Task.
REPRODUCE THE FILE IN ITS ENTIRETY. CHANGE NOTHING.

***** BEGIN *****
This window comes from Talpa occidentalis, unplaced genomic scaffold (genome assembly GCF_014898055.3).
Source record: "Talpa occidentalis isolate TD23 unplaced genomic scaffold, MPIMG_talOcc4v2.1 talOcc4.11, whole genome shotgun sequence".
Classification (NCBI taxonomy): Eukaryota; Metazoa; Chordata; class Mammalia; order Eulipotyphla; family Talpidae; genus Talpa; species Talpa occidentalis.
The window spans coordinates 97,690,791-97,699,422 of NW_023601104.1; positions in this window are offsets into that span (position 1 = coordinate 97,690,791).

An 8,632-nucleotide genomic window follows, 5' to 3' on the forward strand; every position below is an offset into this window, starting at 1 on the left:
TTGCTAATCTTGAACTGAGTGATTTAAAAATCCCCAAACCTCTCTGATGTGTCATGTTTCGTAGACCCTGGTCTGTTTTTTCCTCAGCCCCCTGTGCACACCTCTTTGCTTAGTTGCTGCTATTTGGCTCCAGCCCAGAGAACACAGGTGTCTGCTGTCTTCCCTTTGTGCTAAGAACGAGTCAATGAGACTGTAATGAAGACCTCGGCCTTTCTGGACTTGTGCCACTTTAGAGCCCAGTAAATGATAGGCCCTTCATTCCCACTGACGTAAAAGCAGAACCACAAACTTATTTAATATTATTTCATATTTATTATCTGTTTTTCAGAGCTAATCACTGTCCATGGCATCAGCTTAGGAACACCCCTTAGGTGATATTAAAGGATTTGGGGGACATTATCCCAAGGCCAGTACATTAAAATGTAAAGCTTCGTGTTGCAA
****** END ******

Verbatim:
This window comes from Talpa occidentalis, unplaced genomic scaffold (genome assembly GCF_014898055.3).
Source record: "Talpa occidentalis isolate TD23 unplaced genomic scaffold, MPIMG_talOcc4v2.1 talOcc4.11, whole genome shotgun sequence".
Classification (NCBI taxonomy): Eukaryota; Metazoa; Chordata; class Mammalia; order Eulipotyphla; family Talpidae; genus Talpa; species Talpa occidentalis.
The window spans coordinates 97,690,791-97,699,422 of NW_023601104.1; positions in this window are offsets into that span (position 1 = coordinate 97,690,791).

An 8,632-nucleotide genomic window follows, 5' to 3' on the forward strand; every position below is an offset into this window, starting at 1 on the left:
TTGCTAATCTTGAACTGAGTGATTTAAAAATCCCCAAACCTCTCTGATGTGTCATGTTTCGTAGACCCTGGTCTGTTTTTTCCTCAGCCCCCTGTGCACACCTCTTTGCTTAGTTGCTGCTATTTGGCTCCAGCCCAGAGAACACAGGTGTCTGCTGTCTTCCCTTTGTGCTAAGAACGAGTCAATGAGACTGTAATGAAGACCTCGGCCTTTCTGGACTTGTGCCACTTTAGAGCCCAGTAAATGATAGGCCCTTCATTCCCACTGACGTAAAAGCAGAACCACAAACTTATTTAATATTATTTCATATTTATTATCTGTTTTTCAGAGCTAATCACTGTCCATGGCATCAGCTTAGGAACACCCCTTAGGTGATATTAAAGGATTTGGGGGACATTATCCCAAGGCCAGTACATTAAAATGTAAAGCTTCGTGTTGCAA